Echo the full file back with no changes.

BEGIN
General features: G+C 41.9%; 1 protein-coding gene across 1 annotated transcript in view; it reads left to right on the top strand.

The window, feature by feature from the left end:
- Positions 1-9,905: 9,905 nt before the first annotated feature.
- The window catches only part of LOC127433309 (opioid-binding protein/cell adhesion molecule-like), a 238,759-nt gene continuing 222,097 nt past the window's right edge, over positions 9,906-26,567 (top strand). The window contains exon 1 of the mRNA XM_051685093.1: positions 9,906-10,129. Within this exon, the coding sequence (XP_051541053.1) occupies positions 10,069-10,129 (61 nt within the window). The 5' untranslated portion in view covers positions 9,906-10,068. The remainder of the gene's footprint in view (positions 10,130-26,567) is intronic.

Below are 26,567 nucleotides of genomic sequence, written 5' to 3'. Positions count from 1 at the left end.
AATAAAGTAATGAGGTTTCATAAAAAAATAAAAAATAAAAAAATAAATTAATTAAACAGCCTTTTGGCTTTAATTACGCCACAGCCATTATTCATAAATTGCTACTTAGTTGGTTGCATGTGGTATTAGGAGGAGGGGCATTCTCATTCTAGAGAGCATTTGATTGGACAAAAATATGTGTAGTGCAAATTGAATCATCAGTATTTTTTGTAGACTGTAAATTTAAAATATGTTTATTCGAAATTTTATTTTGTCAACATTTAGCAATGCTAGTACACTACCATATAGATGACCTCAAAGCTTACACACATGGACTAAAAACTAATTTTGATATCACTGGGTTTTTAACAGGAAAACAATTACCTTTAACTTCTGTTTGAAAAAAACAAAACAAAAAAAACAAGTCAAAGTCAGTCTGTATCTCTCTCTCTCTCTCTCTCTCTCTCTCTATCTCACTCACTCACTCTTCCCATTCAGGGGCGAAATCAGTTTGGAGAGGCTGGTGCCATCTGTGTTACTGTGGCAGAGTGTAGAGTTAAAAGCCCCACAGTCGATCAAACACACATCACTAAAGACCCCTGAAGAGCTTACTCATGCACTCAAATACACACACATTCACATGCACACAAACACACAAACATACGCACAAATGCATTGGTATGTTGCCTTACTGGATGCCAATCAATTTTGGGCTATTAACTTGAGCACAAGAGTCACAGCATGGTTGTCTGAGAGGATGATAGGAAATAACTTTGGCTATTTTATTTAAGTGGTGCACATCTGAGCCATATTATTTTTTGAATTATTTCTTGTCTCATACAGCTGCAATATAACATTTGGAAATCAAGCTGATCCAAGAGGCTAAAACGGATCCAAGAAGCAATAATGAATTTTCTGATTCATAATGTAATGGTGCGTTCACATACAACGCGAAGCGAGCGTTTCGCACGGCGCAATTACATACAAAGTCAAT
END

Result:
General features: G+C 41.9%; 1 protein-coding gene across 1 annotated transcript in view; it reads left to right on the top strand.

The window, feature by feature from the left end:
- Positions 1-9,905: 9,905 nt before the first annotated feature.
- The window catches only part of LOC127433309 (opioid-binding protein/cell adhesion molecule-like), a 238,759-nt gene continuing 222,097 nt past the window's right edge, over positions 9,906-26,567 (top strand). The window contains exon 1 of the mRNA XM_051685093.1: positions 9,906-10,129. Within this exon, the coding sequence (XP_051541053.1) occupies positions 10,069-10,129 (61 nt within the window). The 5' untranslated portion in view covers positions 9,906-10,068. The remainder of the gene's footprint in view (positions 10,130-26,567) is intronic.

Below are 26,567 nucleotides of genomic sequence, written 5' to 3'. Positions count from 1 at the left end.
AATAAAGTAATGAGGTTTCATAAAAAAATAAAAAATAAAAAAATAAATTAATTAAACAGCCTTTTGGCTTTAATTACGCCACAGCCATTATTCATAAATTGCTACTTAGTTGGTTGCATGTGGTATTAGGAGGAGGGGCATTCTCATTCTAGAGAGCATTTGATTGGACAAAAATATGTGTAGTGCAAATTGAATCATCAGTATTTTTTGTAGACTGTAAATTTAAAATATGTTTATTCGAAATTTTATTTTGTCAACATTTAGCAATGCTAGTACACTACCATATAGATGACCTCAAAGCTTACACACATGGACTAAAAACTAATTTTGATATCACTGGGTTTTTAACAGGAAAACAATTACCTTTAACTTCTGTTTGAAAAAAACAAAACAAAAAAAACAAGTCAAAGTCAGTCTGTATCTCTCTCTCTCTCTCTCTCTCTCTCTCTATCTCACTCACTCACTCTTCCCATTCAGGGGCGAAATCAGTTTGGAGAGGCTGGTGCCATCTGTGTTACTGTGGCAGAGTGTAGAGTTAAAAGCCCCACAGTCGATCAAACACACATCACTAAAGACCCCTGAAGAGCTTACTCATGCACTCAAATACACACACATTCACATGCACACAAACACACAAACATACGCACAAATGCATTGGTATGTTGCCTTACTGGATGCCAATCAATTTTGGGCTATTAACTTGAGCACAAGAGTCACAGCATGGTTGTCTGAGAGGATGATAGGAAATAACTTTGGCTATTTTATTTAAGTGGTGCACATCTGAGCCATATTATTTTTTGAATTATTTCTTGTCTCATACAGCTGCAATATAACATTTGGAAATCAAGCTGATCCAAGAGGCTAAAACGGATCCAAGAAGCAATAATGAATTTTCTGATTCATAATGTAATGGTGCGTTCACATACAACGCGAAGCGAGCGTTTCGCACGGCGCAATTACATACAAAGTCAAT